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They think, therefore they air

A pair of philosophy professors go deep on their weekly radio show. To wit: 'If Truth is so valuable, why is there so much B.S.?'

July 05, 2008|Maria L. La Ganga | Times Staff Writer

SAN FRANCISCO — Isabella from Berkeley wanted to talk about how everyone -- even vegans -- is complicit in the evils of "factory farming, billions of animals living lives of misery."

Philip from San Francisco called in to chat about whether art is even possible without evil, musing aloud on the early-morning airwaves that "if you don't have evil, Satan with a big tail, you don't have irony."

And Charles e-mailed from his Western Addition apartment that "as someone trained in clinical psychology, I see evil as psychopathology. . . . Why couldn't this explain evil in a way we can more readily understand?"

It was just another Sunday morning for Ken Taylor and John Perry, who dissect life's big mysteries on "Philosophy Talk," believed to be America's only live weekly call-in radio show dedicated to the philosophical.

In this celebrity-soaked era, when Americans seem to spend more time pondering whether Britney Spears' underwear exists than whether God does, these two Stanford philosophy professors take on everything from the weighty to the winsome.

On this June morning in the little broadcast booth at KALW-FM (91.7), "Philosophy Talk" tackled the problem of evil -- or, as Perry put it, quoting Epicurus: "If God can abolish evil, and God really wants to do it, why is there evil in the world?"

They've prodded political correctness, postmodernism and prostitution. They've wondered aloud: "Can science explain consciousness?" "If Truth is so valuable, why is there so much B.S.?" "What are numbers?" "What is a child?"

Rush Limbaugh may be radio royalty, but Taylor and Perry have carved out a small but growing niche and are helping burnish a discipline even adherents say could use a hand.

"Philosophy has, for 2,500 years, had a bit of an image problem," said David E. Schrader, executive director of the American Philosophical Assn. "Ken and John are clearly evangelists for our discipline."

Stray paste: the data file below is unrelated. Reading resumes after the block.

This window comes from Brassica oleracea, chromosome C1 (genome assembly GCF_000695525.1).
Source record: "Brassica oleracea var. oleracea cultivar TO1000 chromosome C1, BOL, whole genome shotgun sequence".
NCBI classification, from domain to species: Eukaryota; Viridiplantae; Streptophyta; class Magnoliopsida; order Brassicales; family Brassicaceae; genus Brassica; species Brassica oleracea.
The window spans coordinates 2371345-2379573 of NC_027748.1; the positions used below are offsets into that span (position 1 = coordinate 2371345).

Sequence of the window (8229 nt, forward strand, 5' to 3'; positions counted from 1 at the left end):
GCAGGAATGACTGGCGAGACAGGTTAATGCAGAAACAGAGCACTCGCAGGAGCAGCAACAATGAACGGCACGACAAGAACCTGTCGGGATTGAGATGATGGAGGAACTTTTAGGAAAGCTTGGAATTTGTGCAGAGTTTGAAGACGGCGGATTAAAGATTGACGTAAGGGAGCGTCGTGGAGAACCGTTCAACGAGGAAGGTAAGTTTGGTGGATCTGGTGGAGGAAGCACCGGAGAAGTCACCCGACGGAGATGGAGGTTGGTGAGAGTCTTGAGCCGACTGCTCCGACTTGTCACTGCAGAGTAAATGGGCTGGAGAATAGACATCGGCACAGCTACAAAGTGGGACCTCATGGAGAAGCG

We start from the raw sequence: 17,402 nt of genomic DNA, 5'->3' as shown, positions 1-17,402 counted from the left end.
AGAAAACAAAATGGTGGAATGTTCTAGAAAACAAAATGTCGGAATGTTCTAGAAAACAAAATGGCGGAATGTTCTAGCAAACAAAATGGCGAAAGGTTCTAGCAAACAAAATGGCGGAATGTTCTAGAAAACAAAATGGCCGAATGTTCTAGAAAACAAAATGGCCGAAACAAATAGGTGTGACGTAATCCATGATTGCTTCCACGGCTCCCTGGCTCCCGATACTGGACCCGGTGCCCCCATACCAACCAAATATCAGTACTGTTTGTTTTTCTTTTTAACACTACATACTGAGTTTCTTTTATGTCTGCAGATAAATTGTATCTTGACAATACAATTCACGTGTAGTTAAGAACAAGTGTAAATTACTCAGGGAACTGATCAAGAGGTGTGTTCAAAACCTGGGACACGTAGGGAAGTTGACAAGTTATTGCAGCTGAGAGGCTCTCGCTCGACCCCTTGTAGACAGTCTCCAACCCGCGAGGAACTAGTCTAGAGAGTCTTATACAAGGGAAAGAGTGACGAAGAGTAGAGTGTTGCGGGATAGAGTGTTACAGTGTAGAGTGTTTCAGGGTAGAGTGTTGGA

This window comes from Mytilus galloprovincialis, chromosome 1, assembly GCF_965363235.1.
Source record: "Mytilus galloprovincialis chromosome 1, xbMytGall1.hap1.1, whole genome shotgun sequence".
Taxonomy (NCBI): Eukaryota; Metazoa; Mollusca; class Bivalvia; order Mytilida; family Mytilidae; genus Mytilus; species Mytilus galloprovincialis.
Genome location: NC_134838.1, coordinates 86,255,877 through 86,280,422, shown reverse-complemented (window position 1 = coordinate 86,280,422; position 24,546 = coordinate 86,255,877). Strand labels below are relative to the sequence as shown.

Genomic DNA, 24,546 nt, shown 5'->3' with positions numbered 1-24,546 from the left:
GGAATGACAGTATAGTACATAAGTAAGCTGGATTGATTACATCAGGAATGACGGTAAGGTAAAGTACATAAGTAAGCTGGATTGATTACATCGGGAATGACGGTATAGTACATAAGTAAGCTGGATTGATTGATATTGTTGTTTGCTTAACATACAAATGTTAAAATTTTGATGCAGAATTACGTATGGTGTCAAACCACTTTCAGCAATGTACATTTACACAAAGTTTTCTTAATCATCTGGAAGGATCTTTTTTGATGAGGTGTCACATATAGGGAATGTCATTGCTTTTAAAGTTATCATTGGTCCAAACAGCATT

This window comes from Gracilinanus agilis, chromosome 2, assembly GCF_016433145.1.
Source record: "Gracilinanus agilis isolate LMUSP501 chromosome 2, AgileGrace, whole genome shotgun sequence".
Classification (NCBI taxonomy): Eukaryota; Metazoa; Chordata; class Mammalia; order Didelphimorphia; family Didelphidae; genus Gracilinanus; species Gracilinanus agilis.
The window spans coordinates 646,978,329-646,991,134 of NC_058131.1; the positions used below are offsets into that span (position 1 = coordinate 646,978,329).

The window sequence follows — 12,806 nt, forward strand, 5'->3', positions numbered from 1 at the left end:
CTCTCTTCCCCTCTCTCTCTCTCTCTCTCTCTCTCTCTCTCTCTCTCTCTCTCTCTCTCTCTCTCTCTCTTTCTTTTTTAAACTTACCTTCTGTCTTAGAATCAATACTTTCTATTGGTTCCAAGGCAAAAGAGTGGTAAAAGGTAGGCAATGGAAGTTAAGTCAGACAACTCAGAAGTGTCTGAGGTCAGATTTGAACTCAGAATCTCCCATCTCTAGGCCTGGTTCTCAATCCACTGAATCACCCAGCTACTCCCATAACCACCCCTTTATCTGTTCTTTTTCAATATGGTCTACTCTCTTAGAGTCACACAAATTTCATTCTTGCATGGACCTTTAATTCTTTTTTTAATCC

Perry ambles into the studio at Phillip and Sala Burton High School shortly after 9 a.m., central casting's answer for a college professor, all rumpled tweed jacket and essence of pipe tobacco.

He's 65, on the cusp of retirement and deeply influenced by the 18th century Scottish philosopher David Hume, whose central thesis the grandfather of 10 paraphrases as follows: "The world's a big accident, one damn thing after another. . . . When you have to go to lunch, stop thinking about it."

"Philosophy Talk" is Perry's brainchild, and a very old child indeed. Until he met Taylor 15 years ago, he said, "I couldn't get any other suitable partner who didn't think it was a completely loony idea. . . . Unlike me, Ken not only has ideas, but he acts on them."

Which is probably why the two men began working together. They got seed money from Stanford, made two pilots and sent them to KQED, San Francisco's top-shelf public radio station. They were unceremoniously turned down.

But KALW, which a grateful Taylor describes as the Avis of public radio here, bit immediately. With an audience of 135,000 in the greater Bay Area, the station thinks of itself as more nimble and innovative than the bigger, flossier competition.

The show began airing weekly in January 2004 and has since been picked up by Oregon Public Radio, which airs Taylor and Perry statewide. They can be heard on stations in New York, Louisiana, Colorado and British Columbia, and on KUCR in Riverside. Listeners everywhere can tune in online at

"We've said that if something is interesting and there are talented people driving it, we're willing to take that risk," said KALW General Manager Matt Martin. "Philosophy Talk" filled the bill; its "improbability was part of the attraction."

Just how improbable is 52 hours a year of programming devoted to the nature of meaning and language and social relations?

The top 10 radio audiences in America today, according to Talkers magazine, largely belong to the likes of Limbaugh, the king of conservative talk radio, and Michael Savage, author of "Liberalism is a Mental Disorder."

But Taylor believes that there are millions of listeners out there looking for something more, and that if he and Perry could offer a thoughtful and reflective hour, they would come. Or as they opined on their 100th program:

Taylor: "I think that our culture, our public discourse especially, is utterly debased. . . . It's meant to manipulate rather than enlighten and inform. . . . It's a disease that we've caught. Philosophy is one elixir, one magical elixir for helping to cure that disease."

Perry: "Ken, I knew Socrates. And you're no Socrates. But we do our best."

Taylor: "Think of our first episode: Bush's doctrine of preemptive self-defense. A doctrine is supposed to be kind of a systematic body of evidence and belief that kind of hangs together. . . . But that so-called doctrine is a bunch of, well . . ."

Perry: "Hooey."

Taylor: "Yeah."

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